How can psychiatrists apply current ethical principles to war?
PSYCHIATRIC VIEWS ON THE DAILY NEWS
Once upon a time, back on July 1, 1975, I was welcomed as Major Moffic to Ft. McClellan in Anniston, Alabama. At first, we did not even know where this was located. I had just finished my residency training in psychiatry. We drove down to the deep south with our young daughter and fish. The Vietnam war had also just wound down, and the highest ranking military officer on the base told us this:
“There is not a question of another war. It is not if, but when. Therefore, we are also going to teach all you Docs the basics of being a soldier, including how to shoot a weapon.”
And they did. I was not a very good shot. And there have been more wars. It is human nature.
However, I do not recall anything they covered about medical ethics as applied to war, including if you were a physician in the Armed Forces in times of war, or even an outside physician observer.
The military does have some unique ethical considerations if one is in service as a “physician soldier.”1 Confidentiality is less well protected as you have an allegiance to the military command as well as the patients. In combat, there is the task to determine whether a soldier can return to combat, even if one has been traumatized already and not recovered. At that time, there was also controversy about discharging—even dishonorably—soldiers who were homosexual as it was still a diagnosable disorder (if you as a psychiatrist were willing to make that diagnosis).
However, even though we have been in some sort of war many of the years since 1975, there has been minimal discussion of how we psychiatrists might ethically serve, other than the astute analysis of leaders requested by the government of Jerrold Post, MD, an exception to the Goldwater ethical prohibition about analyzing public figures.
Somewhat in the invasion of Ukraine, but even more so in the new Middle East war, discussion of wartime ethics has become prominent in the media. What are the general ethical guidelines for soldiers, especially toward civilians?
Veteran’s Day is tomorrow. I am continually very grateful that I did serve, though left with a little bit of ambivalence and guilt that it was not during wartime. Fortunately, there may also be ways to serve without actually being in the Armed Forces.
These current wars got me wondering about if—and how—psychiatrists can apply our current ethical principles to these current wars. Here is what I came up with. It is Section 7 of our Principles of Medical Ethics, with Annotations Especially Applicable to Psychiatry, 2013 Edition, which says:
“A physician shall recognize a responsibility to participate in activities contributing to the improvement of the community and the betterment of public health.”
The most relevant annotations seem to be:
1. “. . . Psychiatrists are encouraged to serve society by advising and consulting with the executive, legislative, and judiciary branches of the government.”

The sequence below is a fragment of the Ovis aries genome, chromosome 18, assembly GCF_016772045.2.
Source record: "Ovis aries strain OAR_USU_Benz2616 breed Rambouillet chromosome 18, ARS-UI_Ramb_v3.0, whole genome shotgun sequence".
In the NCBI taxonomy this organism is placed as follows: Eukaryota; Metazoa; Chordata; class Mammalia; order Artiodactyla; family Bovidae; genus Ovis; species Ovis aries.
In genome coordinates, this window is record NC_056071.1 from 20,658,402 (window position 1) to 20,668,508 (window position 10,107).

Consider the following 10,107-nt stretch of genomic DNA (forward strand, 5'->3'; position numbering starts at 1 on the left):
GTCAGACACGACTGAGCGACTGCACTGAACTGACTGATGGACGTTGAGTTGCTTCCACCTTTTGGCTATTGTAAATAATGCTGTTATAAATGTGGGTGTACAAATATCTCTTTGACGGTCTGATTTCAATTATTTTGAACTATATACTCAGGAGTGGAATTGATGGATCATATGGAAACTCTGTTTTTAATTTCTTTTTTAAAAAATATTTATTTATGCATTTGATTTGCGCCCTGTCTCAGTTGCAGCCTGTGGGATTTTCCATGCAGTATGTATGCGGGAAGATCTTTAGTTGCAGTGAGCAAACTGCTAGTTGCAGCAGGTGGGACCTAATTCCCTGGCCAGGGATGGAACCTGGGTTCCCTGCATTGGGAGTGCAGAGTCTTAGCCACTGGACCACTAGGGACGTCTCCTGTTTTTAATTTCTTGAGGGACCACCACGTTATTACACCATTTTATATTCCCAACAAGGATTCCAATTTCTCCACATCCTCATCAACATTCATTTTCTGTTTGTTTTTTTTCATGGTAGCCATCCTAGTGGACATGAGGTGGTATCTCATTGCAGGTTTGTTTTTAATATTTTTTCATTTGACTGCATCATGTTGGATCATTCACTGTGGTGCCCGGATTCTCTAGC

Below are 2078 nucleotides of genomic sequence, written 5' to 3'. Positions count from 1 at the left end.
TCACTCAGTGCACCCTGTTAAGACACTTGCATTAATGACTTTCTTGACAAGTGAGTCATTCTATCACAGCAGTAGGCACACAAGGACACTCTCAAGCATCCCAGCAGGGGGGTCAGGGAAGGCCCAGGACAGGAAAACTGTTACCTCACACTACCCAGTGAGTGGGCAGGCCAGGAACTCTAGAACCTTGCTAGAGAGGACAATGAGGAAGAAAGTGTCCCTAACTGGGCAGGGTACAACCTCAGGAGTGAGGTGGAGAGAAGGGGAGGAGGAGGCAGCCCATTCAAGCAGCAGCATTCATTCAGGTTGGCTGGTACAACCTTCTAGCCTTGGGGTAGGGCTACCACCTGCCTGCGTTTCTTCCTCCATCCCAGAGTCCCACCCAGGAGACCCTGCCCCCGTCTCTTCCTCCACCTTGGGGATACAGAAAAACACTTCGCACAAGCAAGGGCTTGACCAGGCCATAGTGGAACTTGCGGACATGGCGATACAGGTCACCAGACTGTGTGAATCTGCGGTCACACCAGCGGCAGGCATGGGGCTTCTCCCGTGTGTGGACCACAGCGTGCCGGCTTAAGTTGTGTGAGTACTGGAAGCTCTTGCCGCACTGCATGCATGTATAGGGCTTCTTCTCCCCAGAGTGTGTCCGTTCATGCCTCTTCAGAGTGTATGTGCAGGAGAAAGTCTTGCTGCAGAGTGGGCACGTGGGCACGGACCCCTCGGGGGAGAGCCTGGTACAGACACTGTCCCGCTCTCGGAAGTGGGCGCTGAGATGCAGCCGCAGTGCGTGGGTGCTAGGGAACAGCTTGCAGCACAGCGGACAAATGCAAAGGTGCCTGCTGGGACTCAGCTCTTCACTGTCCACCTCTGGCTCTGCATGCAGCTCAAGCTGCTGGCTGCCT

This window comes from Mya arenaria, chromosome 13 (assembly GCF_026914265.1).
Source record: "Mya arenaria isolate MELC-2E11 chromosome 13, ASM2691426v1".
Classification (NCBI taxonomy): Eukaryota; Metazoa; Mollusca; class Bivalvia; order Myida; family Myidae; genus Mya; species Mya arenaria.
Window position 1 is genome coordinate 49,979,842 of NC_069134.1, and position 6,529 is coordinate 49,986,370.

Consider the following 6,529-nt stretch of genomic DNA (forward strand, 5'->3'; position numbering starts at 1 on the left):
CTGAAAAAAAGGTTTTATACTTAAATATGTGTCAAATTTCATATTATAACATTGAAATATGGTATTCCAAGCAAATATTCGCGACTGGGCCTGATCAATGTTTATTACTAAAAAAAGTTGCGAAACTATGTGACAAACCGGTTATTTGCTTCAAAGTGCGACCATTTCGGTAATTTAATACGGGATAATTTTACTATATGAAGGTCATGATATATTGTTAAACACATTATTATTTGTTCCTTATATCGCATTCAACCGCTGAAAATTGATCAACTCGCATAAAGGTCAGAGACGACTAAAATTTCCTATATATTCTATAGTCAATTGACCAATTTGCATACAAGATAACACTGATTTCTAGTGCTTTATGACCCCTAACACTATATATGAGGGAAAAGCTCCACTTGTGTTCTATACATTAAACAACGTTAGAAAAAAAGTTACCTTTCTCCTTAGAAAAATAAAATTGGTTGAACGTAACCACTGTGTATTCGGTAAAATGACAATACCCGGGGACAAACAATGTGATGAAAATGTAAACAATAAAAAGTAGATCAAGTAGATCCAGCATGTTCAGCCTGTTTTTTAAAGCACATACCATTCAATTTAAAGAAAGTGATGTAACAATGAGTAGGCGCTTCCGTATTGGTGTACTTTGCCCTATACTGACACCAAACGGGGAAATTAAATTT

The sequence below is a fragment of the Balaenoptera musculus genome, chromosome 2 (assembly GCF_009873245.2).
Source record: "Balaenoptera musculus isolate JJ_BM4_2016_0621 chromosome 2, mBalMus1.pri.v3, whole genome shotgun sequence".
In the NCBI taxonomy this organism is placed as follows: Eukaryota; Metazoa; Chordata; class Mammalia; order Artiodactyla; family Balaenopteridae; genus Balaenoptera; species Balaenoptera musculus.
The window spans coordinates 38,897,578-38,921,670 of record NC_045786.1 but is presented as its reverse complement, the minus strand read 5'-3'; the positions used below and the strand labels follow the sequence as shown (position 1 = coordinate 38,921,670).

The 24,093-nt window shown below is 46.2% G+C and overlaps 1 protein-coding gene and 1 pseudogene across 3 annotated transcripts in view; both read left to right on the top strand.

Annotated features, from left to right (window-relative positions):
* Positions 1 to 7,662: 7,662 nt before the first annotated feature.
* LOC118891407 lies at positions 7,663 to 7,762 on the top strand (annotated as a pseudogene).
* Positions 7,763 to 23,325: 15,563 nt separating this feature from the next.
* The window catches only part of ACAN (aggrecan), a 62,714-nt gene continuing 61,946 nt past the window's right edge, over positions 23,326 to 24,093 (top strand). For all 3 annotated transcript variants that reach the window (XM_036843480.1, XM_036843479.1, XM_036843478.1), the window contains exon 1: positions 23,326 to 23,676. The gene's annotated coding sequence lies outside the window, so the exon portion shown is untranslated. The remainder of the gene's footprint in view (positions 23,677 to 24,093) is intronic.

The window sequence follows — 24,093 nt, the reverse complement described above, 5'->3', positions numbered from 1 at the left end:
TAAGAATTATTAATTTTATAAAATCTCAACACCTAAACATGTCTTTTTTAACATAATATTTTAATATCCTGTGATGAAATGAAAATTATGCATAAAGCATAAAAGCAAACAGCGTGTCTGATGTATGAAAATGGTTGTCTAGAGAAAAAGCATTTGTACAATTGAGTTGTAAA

2. “Psychiatrists may interpret and share with the public their expertise in the various psychosocial issues that may affect mental health and illness.”
3. “Psychiatrists shall not participate in torture.”
The torture principle received prominence in the Iraqi war after 9/11/01. Psychiatry, but not psychology, came quickly to a resolution of not participating in torture. As fanciful as it may be, perhaps the most important contribution psychiatry could ever make is if we contributed to peace and the prevention of unnecessary wars.
In the meanwhile, for the current wars in Ukraine and Middle East, which the United States is not directly responsible for, we may perhaps best serve as watchdogs. Because revenge is so common after humiliation and cruelty, there is always a chance of excessive retaliation and traumatic moral injury in the process. In addition, whenever it is possible to contribute to treating traumatized citizens, either live and via Zoom, that would be an ethical way to take.
Dr Moffic is an award-winning psychiatrist who specialized in the cultural and ethical aspects of psychiatry, and is now in retirement and refirement as a private pro bono community psychiatrist. A prolific writer and speaker, he has done a weekday column titled “Psychiatric Views on the Daily News” and a weekly video, “Psychiatry & Society,” since the COVID-19 pandemic emerged. He was chosen to receive the 2024 Abraham Halpern Humanitarian Award from the American Association for Social Psychiatry. Previously, he received the Administrative Award in 2016 from the American Psychiatric Association, the one-time designation of being a Hero of Public Psychiatry from the Speaker of the Assembly of the APA in 2002, and the Exemplary Psychiatrist Award from the National Alliance for the Mentally Ill in 1991. He is an advocate and activist for mental health issues related to climate instability, physician burnout, and xenophobia. He is now editing the final book in a 4-volume series on religions and psychiatry for Springer: Islamophobia, anti-Semitism, Christianity, and now The Eastern Religions, and Spirituality. He serves on the Editorial Board of Psychiatric Times.
1. Quinn M, Wilkes S. Military medical ethics: privacy, military necessity, and the dual roles of military psychiatrists. The American Journal of Psychiatry Residents’ Journal. 2020;15(4):12-13.